Wednesday, October 24, 2007


I'm watching the WGA malarky across the pond with interest. Mainly because the issues at stake affect TV writers everywhere. The top ones being DVD sales and Internet streaming.

I say TV more than features because, as discussed with a mate the other day, many feature writers in the WGA make a good living writing stuff that never makes it to the screen so those issuses are largely moot other than for the 30 or 40 regularly employed screenwriters getting films made.

I can't remember when the last PACT agreement was ratified, but I know it was several years ago, and certainly before the advent of Broadband for the masses. So, whatever is finally negotiated over there could and perhaps should be the benchmark our own sweet WGGB should be aiming for.

Of course without the benefit of a closed shop, whether the WGGB can negotiate anything worthwhile is open for debate. Having said that, the BBC's minimum 5.4% or whatever [it's a long time since I've seen a contract] on DVD sales seems pretty good in comparison to the WGA 2% of 80% or whatever it is. See how up on detail I am?

In a week where TV-Links was raided and closed, this shows how seriously the big boys are taking the issue. That means there must be money involved. And I'm not just talking about potential lost sales of DVD's. For example, Channel 4 have a system where you 'buy' a progamme for 50p or a quid, get to down load and keep it for a week, then it wipes? So I guess you don't actually buy it, you rent it. Sites like TV-Links are potentially depriving them of that revenue if you can watch for free anytime on your browser.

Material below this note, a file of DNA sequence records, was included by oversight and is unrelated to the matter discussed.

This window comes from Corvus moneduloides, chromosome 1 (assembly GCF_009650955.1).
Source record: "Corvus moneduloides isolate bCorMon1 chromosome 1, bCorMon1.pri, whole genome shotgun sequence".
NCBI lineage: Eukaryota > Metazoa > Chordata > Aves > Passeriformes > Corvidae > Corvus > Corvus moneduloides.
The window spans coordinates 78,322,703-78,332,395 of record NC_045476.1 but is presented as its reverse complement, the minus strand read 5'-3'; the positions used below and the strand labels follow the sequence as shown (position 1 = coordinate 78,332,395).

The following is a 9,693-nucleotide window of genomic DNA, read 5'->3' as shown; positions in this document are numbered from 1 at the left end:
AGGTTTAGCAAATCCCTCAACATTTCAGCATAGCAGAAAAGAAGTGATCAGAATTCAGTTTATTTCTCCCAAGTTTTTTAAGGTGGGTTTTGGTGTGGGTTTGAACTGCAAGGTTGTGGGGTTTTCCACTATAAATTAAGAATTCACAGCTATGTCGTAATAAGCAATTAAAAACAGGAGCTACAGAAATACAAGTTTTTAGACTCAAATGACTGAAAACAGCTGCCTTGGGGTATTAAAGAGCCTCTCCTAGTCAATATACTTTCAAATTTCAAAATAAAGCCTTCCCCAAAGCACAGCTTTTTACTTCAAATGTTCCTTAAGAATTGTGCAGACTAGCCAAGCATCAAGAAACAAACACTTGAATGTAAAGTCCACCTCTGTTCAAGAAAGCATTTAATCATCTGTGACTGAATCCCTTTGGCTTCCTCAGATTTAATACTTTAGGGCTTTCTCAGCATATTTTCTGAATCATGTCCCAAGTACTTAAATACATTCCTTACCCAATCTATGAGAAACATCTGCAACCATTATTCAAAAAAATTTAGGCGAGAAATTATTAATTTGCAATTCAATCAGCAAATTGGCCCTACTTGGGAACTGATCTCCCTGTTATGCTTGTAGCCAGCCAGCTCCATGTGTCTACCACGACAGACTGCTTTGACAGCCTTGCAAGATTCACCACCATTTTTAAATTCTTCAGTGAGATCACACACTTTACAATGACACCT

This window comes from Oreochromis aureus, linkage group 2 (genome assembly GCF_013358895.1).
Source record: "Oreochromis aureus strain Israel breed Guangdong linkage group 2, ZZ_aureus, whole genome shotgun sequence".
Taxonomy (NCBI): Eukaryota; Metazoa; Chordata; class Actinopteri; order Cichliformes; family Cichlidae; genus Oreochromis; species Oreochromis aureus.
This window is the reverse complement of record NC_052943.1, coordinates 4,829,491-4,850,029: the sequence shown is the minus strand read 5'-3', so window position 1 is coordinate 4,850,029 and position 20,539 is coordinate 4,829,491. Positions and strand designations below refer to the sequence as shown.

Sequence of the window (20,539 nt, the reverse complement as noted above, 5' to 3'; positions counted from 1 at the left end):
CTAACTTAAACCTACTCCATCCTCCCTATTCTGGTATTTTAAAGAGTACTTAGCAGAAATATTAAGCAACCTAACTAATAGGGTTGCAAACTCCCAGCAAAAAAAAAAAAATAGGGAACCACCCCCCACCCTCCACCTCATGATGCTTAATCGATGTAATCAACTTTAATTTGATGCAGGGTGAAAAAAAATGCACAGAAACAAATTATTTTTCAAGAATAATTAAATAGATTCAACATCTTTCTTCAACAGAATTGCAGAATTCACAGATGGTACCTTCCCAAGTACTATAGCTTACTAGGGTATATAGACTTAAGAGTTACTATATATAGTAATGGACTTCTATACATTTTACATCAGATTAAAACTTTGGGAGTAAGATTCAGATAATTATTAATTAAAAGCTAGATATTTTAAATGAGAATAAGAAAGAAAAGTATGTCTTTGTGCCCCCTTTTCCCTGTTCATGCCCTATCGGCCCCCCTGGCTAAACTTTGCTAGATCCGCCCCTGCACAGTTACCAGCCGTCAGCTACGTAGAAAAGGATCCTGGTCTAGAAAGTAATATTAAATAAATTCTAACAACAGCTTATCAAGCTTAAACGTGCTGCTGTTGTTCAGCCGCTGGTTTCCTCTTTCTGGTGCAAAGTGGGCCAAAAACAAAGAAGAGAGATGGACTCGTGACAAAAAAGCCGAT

I don't know how much, or if at all, the writer sees of that fee, but I'd be interested to know.

I think it is obvious that the potential audience for a show are not nowadays all willing to sit down at the same time every week to watch it. Many like to watch it when and where they choose, and even better on sites like TV -Links where there are no adbreaks.

I think this is being realised and the networks know this is the way much of their output will be watched in the future. Witness the vast sums the BBC are spending on researching internet platforms. The major problem the networks have is policing the internet. It is human nature that if you can get something for free then why pay for it? It is up to the networks to come up with a solution for this, so I don't intend to give it any more thought. Largely because I am an ignorant technophobe.

But though this particular battle for a share of the cake is currently being fought several time zones away, this writer global village of ours will reverberate with the result.

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